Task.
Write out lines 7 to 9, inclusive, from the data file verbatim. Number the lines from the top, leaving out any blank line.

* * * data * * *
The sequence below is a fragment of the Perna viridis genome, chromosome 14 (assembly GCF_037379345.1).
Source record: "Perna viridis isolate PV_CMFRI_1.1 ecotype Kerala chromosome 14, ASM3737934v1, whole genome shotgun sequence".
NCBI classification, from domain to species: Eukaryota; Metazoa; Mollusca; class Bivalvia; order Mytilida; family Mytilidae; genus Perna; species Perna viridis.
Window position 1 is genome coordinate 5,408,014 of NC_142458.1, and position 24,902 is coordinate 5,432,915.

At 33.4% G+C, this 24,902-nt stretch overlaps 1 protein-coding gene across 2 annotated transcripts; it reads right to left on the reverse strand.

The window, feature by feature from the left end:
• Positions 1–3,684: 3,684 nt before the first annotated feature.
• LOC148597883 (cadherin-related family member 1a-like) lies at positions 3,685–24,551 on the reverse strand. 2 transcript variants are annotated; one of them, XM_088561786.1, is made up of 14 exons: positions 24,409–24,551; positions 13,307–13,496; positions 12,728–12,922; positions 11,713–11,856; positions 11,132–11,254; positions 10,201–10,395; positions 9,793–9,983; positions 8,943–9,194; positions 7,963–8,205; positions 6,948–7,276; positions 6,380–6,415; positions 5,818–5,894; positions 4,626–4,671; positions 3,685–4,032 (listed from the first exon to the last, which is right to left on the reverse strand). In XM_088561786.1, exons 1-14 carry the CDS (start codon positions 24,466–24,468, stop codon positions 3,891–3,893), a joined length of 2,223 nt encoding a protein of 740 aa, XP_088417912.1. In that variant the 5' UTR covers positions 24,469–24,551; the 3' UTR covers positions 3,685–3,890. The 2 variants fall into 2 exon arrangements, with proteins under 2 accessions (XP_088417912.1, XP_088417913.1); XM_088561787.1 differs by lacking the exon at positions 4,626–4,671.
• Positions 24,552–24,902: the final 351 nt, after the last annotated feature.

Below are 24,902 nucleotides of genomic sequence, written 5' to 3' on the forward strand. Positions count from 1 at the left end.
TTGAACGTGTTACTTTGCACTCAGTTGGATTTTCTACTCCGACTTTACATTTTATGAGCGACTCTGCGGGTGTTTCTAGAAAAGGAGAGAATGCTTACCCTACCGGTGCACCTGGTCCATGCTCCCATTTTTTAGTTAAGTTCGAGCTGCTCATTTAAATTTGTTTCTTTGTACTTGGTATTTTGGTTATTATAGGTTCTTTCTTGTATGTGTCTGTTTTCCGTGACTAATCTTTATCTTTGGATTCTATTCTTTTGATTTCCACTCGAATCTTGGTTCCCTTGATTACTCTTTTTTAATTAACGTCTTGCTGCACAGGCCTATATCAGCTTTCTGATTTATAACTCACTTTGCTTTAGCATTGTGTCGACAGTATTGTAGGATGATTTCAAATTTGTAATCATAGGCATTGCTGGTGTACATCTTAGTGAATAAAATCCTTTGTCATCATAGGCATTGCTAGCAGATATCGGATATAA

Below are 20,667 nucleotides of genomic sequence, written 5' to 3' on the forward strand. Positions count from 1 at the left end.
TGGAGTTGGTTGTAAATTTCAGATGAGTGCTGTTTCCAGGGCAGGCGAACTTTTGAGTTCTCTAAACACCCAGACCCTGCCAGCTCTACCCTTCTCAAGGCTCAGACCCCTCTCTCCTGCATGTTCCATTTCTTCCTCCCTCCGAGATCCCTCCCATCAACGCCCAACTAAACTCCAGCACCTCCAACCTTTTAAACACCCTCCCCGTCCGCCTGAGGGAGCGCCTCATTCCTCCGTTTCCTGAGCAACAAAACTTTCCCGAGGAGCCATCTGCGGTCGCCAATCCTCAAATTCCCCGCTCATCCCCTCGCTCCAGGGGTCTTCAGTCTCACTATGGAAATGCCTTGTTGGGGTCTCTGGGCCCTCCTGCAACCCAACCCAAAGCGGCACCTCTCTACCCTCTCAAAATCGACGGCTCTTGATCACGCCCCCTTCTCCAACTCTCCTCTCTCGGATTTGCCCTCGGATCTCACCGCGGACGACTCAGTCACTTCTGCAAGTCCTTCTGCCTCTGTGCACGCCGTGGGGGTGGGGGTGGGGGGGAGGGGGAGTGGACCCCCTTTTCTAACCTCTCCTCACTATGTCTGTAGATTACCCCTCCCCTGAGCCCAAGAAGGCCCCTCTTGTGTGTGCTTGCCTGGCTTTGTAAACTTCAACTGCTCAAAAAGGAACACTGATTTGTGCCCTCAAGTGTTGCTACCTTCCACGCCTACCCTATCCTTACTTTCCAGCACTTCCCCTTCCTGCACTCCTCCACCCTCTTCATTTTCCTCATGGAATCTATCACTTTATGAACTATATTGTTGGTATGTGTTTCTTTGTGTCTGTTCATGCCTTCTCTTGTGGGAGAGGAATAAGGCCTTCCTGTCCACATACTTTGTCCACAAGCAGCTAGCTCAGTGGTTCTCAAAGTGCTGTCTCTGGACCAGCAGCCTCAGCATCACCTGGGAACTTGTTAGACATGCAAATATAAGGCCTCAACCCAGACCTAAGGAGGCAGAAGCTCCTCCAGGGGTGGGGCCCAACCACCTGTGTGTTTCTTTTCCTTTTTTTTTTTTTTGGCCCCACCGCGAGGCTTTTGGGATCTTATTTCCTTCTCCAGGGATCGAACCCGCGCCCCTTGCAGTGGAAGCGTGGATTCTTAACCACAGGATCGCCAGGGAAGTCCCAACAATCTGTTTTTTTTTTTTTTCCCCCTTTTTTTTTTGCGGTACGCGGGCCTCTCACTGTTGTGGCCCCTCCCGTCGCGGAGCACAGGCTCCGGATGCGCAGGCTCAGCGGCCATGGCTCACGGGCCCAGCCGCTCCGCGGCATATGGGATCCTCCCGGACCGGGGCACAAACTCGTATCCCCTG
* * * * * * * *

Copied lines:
• Positions 1–3,684: 3,684 nt before the first annotated feature.
• LOC148597883 (cadherin-related family member 1a-like) lies at positions 3,685–24,551 on the reverse strand. 2 transcript variants are annotated; one of them, XM_088561786.1, is made up of 14 exons: positions 24,409–24,551; positions 13,307–13,496; positions 12,728–12,922; positions 11,713–11,856; positions 11,132–11,254; positions 10,201–10,395; positions 9,793–9,983; positions 8,943–9,194; positions 7,963–8,205; positions 6,948–7,276; positions 6,380–6,415; positions 5,818–5,894; positions 4,626–4,671; positions 3,685–4,032 (listed from the first exon to the last, which is right to left on the reverse strand). In XM_088561786.1, exons 1-14 carry the CDS (start codon positions 24,466–24,468, stop codon positions 3,891–3,893), a joined length of 2,223 nt encoding a protein of 740 aa, XP_088417912.1. In that variant the 5' UTR covers positions 24,469–24,551; the 3' UTR covers positions 3,685–3,890. The 2 variants fall into 2 exon arrangements, with proteins under 2 accessions (XP_088417912.1, XP_088417913.1); XM_088561787.1 differs by lacking the exon at positions 4,626–4,671.
• Positions 24,552–24,902: the final 351 nt, after the last annotated feature.